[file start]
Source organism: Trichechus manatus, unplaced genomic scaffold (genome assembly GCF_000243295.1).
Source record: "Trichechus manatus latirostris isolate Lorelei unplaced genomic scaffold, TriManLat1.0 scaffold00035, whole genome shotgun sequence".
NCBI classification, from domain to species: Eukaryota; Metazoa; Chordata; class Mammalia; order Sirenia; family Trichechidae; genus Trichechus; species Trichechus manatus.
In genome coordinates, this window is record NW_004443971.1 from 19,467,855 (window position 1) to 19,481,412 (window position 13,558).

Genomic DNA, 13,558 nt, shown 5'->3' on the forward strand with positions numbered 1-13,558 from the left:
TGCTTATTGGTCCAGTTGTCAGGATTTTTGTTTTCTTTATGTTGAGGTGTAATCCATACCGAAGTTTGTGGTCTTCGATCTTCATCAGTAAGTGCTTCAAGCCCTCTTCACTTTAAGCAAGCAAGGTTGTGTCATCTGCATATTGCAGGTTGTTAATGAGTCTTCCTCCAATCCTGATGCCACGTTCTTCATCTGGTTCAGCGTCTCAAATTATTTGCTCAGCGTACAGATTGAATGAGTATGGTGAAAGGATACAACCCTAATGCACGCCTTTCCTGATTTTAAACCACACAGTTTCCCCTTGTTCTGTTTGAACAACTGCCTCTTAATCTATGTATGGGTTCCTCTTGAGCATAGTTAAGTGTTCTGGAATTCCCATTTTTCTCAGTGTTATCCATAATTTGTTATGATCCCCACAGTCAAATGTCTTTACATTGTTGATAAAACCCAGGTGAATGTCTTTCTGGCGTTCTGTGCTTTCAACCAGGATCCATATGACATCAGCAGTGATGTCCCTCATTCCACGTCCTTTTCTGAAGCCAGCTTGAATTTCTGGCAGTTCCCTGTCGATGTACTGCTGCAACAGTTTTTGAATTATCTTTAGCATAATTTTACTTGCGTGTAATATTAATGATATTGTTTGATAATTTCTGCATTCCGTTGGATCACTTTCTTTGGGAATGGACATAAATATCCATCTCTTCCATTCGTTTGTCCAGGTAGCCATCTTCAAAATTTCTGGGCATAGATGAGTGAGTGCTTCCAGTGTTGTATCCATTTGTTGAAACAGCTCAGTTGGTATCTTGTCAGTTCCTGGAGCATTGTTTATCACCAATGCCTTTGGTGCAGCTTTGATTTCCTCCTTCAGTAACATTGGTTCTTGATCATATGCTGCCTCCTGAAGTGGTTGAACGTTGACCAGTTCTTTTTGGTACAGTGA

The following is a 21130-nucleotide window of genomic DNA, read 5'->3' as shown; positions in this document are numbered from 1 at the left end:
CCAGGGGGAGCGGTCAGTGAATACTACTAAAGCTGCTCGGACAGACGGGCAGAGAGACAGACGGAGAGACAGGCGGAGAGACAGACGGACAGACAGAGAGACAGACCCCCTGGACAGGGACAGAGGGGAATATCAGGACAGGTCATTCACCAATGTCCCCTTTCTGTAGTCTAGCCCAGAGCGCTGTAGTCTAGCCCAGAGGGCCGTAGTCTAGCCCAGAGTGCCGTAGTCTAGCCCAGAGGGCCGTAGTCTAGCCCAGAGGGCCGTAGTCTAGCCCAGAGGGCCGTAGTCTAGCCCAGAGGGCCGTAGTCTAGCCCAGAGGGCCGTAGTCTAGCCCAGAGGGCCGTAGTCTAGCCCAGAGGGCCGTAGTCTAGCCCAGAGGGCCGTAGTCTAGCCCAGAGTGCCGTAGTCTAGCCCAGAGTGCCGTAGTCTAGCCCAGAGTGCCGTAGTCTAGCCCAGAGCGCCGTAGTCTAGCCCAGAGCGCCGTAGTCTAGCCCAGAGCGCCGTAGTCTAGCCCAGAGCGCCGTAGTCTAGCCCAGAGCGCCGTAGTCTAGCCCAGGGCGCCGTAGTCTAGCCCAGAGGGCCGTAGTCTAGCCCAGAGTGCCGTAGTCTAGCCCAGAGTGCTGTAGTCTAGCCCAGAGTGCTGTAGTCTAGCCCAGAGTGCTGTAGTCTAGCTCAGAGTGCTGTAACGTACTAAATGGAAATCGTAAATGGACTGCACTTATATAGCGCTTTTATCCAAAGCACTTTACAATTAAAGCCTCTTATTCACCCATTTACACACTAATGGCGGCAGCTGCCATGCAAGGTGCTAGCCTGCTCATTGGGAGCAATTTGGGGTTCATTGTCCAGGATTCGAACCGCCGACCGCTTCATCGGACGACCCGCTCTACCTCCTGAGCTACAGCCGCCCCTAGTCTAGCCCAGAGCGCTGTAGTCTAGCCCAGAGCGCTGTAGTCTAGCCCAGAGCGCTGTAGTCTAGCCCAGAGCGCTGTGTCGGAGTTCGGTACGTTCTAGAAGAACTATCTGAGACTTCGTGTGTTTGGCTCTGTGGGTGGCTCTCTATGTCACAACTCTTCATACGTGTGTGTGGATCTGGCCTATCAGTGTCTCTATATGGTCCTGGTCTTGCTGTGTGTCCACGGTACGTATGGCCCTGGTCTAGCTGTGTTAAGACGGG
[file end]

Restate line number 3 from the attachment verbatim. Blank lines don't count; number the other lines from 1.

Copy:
NCBI classification, from domain to species: Eukaryota; Metazoa; Chordata; class Mammalia; order Sirenia; family Trichechidae; genus Trichechus; species Trichechus manatus.